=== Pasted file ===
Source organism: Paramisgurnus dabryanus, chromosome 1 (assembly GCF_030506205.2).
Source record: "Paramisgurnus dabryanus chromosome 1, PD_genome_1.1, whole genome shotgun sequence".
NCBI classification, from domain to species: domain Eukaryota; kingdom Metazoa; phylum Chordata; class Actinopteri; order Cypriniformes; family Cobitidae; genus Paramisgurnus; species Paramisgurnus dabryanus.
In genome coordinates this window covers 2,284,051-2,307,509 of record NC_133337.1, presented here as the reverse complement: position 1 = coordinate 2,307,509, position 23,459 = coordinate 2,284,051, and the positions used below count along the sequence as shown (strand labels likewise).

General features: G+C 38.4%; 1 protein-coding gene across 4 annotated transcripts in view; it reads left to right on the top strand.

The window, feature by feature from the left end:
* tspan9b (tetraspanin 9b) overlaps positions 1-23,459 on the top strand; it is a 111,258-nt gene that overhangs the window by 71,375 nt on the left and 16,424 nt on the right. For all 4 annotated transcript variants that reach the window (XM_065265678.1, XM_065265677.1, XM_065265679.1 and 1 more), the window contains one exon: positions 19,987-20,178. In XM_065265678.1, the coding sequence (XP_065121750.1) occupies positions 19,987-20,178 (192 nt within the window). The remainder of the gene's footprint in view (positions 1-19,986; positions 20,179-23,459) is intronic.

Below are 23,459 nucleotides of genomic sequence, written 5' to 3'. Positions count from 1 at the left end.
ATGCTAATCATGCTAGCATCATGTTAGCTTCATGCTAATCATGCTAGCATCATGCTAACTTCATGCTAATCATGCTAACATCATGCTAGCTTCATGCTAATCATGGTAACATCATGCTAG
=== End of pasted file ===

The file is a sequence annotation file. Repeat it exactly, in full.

Source organism: Paramisgurnus dabryanus, chromosome 1 (assembly GCF_030506205.2).
Source record: "Paramisgurnus dabryanus chromosome 1, PD_genome_1.1, whole genome shotgun sequence".
NCBI classification, from domain to species: domain Eukaryota; kingdom Metazoa; phylum Chordata; class Actinopteri; order Cypriniformes; family Cobitidae; genus Paramisgurnus; species Paramisgurnus dabryanus.
In genome coordinates this window covers 2,284,051-2,307,509 of record NC_133337.1, presented here as the reverse complement: position 1 = coordinate 2,307,509, position 23,459 = coordinate 2,284,051, and the positions used below count along the sequence as shown (strand labels likewise).

General features: G+C 38.4%; 1 protein-coding gene across 4 annotated transcripts in view; it reads left to right on the top strand.

The window, feature by feature from the left end:
* tspan9b (tetraspanin 9b) overlaps positions 1-23,459 on the top strand; it is a 111,258-nt gene that overhangs the window by 71,375 nt on the left and 16,424 nt on the right. For all 4 annotated transcript variants that reach the window (XM_065265678.1, XM_065265677.1, XM_065265679.1 and 1 more), the window contains one exon: positions 19,987-20,178. In XM_065265678.1, the coding sequence (XP_065121750.1) occupies positions 19,987-20,178 (192 nt within the window). The remainder of the gene's footprint in view (positions 1-19,986; positions 20,179-23,459) is intronic.

Below are 23,459 nucleotides of genomic sequence, written 5' to 3'. Positions count from 1 at the left end.
ATGCTAATCATGCTAGCATCATGTTAGCTTCATGCTAATCATGCTAGCATCATGCTAACTTCATGCTAATCATGCTAACATCATGCTAGCTTCATGCTAATCATGGTAACATCATGCTAG